Jesus was not simply invited to eat at the home of a friend. This was no simple meal. The Greek shows us that it was a lavish affair—hence the jockeying for position at the table. The closer you sat to the host, the greater your importance. There were no place cards. You just can’t take Jesus anywhere without there being a scene.
As Jesus arrives at this lavish dinner party, Luke describes the scene as if we were seeing it through Jesus’ eyes. Can you imagine Jesus walking in and slowly taking in the setting—the extravagance, the opulence, the rich and famous, and a few poorer folks? There was likely plenty of elbowing and jockeying for position as each strove to get closer to the host— to better participate in the conversation or to at least hear it.
One thing we know Jesus does consistently, especially throughout Luke’s gospel, is he turns everything upside down. From his first sermon at the synagogue proclaiming, his anointing “…to bring good news to the poor…release to the captives…sight to the blind, to … free [the] oppressed” (Luke 4:18-19) to Mary’s Song, the Magnificat, in Luke, declaring the Lord, “has brought down the powerful from their thrones and lifted up the lowly; he has filled the hungry with good things and sent the rich away empty” (Luke 1:52-53). God in Christ continues to change the social order in today’s text. Jesus upsets the dinner protocol of the day.
The one word that is in nearly every verse is some form of “invite.” It also means call. First, Jesus addresses those invited, putting the well-to-do in their places. They are not to put themselves first, at the best seats. After all, they may have mistaken the closeness of their relationship to the host. For Jesus and Luke, these instructions are not simply about table manners, nor are they a strategy for attaining the highest place after all. Rather, Paul’s words to the Roman church apply here, “… I say to everyone among you not to think of yourself more highly than you ought to think but to think with sober judgment, each according to the measure of faith that God has assigned” (Romans 12:3).
Next, Jesus counsels the inviters, the hosts. In that day, it was normal to invite people who could do something for you. It was a proverbial tit-for-tat. It was also good for the invitees to be seen hobnobbing with important people. Jesus, however, tells hosts to invite the outsiders, those from whom they cannot benefit.
How many of us experienced awkward middle and high school times—those moments at lunch when you didn’t know where to sit, no one invited you, and you’re standing there balancing your loaded, heavy cafeteria tray while you scan the room seeking a friendly, empty seat, while trying not to look like the outsider you feel like.
I experienced this as an adult when we lived in RI. On my first day of work, I went into the break room for lunch, not knowing anyone. No one introduced themselves or spoke to me—not the person to my right, my left or across from me. I couldn’t believe it and immediately wondered if this place would ever be a good fit for me. It never was, and I left after sticking it out for less than a year. It’s no fun being the new kid, the outsider.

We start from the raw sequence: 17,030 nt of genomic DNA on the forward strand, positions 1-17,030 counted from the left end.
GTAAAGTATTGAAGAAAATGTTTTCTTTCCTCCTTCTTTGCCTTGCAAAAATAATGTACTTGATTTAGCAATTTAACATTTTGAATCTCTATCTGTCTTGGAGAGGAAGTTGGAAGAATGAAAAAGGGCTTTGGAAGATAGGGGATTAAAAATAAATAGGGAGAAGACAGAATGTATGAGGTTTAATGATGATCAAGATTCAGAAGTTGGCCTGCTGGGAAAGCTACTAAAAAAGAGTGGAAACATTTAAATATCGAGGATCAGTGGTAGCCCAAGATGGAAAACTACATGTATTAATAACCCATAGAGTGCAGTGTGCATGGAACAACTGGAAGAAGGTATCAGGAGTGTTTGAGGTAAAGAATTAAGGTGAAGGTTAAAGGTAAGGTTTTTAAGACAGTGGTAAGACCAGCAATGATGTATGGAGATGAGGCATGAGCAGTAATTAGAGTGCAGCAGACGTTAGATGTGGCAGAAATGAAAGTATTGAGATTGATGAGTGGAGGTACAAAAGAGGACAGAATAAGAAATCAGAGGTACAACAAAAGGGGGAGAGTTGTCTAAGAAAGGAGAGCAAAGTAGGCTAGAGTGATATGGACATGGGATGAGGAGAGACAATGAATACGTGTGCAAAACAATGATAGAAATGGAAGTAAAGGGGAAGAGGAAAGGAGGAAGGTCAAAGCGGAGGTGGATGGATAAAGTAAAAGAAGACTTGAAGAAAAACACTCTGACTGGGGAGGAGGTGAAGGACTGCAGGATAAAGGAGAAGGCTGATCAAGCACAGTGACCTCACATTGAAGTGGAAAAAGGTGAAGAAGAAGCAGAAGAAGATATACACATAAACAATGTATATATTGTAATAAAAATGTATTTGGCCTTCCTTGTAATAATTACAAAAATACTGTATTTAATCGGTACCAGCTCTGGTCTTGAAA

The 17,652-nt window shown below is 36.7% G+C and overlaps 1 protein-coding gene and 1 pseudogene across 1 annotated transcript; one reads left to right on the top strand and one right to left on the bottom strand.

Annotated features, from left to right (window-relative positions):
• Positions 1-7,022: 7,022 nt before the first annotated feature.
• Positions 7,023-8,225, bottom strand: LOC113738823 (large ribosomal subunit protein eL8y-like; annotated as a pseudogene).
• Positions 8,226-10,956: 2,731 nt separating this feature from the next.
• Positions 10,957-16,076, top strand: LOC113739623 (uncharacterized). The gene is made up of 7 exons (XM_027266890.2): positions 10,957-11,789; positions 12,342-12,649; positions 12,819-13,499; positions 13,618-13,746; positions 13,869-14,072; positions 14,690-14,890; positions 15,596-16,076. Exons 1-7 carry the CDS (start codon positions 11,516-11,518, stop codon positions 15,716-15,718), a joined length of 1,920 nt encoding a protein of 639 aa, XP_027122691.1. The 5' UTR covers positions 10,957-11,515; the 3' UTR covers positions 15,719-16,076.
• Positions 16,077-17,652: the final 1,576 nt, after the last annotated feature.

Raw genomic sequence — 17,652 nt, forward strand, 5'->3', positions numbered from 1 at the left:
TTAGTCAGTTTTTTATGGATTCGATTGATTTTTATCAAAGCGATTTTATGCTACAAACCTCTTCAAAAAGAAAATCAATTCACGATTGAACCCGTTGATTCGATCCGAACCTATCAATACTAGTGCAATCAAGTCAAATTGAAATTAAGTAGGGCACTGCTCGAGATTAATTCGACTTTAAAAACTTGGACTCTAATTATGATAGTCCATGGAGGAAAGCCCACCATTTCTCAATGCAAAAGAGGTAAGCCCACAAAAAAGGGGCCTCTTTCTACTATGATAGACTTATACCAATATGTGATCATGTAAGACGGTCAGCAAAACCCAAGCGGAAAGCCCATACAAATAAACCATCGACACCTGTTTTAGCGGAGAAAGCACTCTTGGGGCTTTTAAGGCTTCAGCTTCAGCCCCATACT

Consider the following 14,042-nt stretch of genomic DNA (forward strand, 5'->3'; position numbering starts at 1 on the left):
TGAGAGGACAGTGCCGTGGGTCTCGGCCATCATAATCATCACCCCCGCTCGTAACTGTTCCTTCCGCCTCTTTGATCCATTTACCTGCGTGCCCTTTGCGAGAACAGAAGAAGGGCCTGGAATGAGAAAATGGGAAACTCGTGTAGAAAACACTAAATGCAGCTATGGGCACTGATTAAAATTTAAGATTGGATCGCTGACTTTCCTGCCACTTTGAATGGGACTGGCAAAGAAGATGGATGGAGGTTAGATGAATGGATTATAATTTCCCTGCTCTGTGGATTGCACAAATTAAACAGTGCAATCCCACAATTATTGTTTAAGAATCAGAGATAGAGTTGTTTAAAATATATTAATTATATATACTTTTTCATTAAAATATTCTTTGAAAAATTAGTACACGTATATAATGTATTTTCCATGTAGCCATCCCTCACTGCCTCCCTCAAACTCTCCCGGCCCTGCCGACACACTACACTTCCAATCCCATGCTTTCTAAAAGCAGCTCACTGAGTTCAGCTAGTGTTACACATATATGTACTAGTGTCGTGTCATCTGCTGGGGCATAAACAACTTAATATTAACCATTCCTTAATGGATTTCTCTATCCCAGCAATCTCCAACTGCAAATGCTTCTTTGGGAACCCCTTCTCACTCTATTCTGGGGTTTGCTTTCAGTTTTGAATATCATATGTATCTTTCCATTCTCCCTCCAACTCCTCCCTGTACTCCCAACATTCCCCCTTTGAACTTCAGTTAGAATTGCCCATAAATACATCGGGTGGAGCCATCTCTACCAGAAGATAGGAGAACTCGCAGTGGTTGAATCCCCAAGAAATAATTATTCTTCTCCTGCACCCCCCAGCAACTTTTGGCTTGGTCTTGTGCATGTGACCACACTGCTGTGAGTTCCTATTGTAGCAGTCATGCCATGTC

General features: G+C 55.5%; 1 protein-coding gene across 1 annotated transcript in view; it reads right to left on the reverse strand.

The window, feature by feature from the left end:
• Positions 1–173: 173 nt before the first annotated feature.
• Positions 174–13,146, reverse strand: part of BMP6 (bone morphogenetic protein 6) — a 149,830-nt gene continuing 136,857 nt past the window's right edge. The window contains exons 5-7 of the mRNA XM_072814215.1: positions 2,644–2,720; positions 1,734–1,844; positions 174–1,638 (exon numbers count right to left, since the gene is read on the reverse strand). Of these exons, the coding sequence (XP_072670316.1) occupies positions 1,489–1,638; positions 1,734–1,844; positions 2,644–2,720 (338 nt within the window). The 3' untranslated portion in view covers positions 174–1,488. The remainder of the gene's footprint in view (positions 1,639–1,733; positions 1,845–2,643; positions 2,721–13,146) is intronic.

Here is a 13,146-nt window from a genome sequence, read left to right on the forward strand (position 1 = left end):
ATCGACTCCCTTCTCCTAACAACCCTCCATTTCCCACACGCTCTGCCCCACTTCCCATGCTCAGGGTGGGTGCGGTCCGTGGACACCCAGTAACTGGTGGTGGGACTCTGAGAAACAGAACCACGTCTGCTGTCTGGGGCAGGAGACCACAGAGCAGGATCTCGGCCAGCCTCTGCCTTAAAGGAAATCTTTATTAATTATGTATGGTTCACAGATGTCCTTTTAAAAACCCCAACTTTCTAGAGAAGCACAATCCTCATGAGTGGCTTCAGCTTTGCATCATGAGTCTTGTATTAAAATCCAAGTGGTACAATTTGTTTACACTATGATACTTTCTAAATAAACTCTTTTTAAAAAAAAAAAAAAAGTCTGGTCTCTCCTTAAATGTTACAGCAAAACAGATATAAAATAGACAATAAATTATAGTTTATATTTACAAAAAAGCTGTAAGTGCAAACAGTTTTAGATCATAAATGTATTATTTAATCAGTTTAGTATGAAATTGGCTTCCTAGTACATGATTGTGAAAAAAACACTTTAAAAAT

Listen to the upside downness of Jesus’ teaching. “But when you give a banquet, invite the poor, the crippled, the lame, and the blind. 14 And you will be blessed because they cannot repay you, for you will be repaid at the resurrection of the righteous” (Luke 14:13-14). The word “blessed” is the same one used in the beatitudes, and it's empowering and declarative. “…they cannot repay you,” but God does. “‘Blessed' does not merely describe something that already is, but brings into being the reality declared” (Brian Stoffregen).
God invites us to an amazing banquet, the marriage supper of the Lamb of God. We are totally undeserving. It is far above our station in life. There’s nothing we can do to be good enough to sit closest to the host—except, the host is one with a basin and a towel, washing the feet of his disciples. This humble host does not shut the door on anyone. We see a picture of what the kingdom looks like—reaching out to the marginalized. This is one place where the kids’ table IS the place of honor. “If we think about this parable as a reference to God, then we get a new name for God… The one who has invited or called you. God as one who calls!” (Rob Myallis).
Speaker, author and teacher, Brian McLaren writes:
If you listen to the Spirit, here is what will happen to you. You’ll be at a party and you’ll notice on one side of the room all the beautiful people laughing and having fun together. In a far corner, you’ll notice a person who is alone, feeling awkward, not knowing anyone. The Spirit will draw you to the person in need. You may become the bridge that connects the outsider to the insiders—and in that connection, both will be better off.
Let us pray. O Holy Spirit, tune our hearts and ears to hear your voice. May we notice and be drawn to the lonely, to those feeling awkward. Make us bridges to connect all in your love. Amen.
M. Eugene Boring and Fred B. Craddock, The People’s New Testament Commentary\
Lisa Cressman, backstorypreaching.org
Brian McLaren, We Make the Road by Walking: A Year-Long Quest for Spiritual Formation, Reorientation, and Activation in Center for Action and Contemplation email
Rob Myallis, lectionarygreek.blogspot.com
Brian Stoffregen, crossmarks.compicture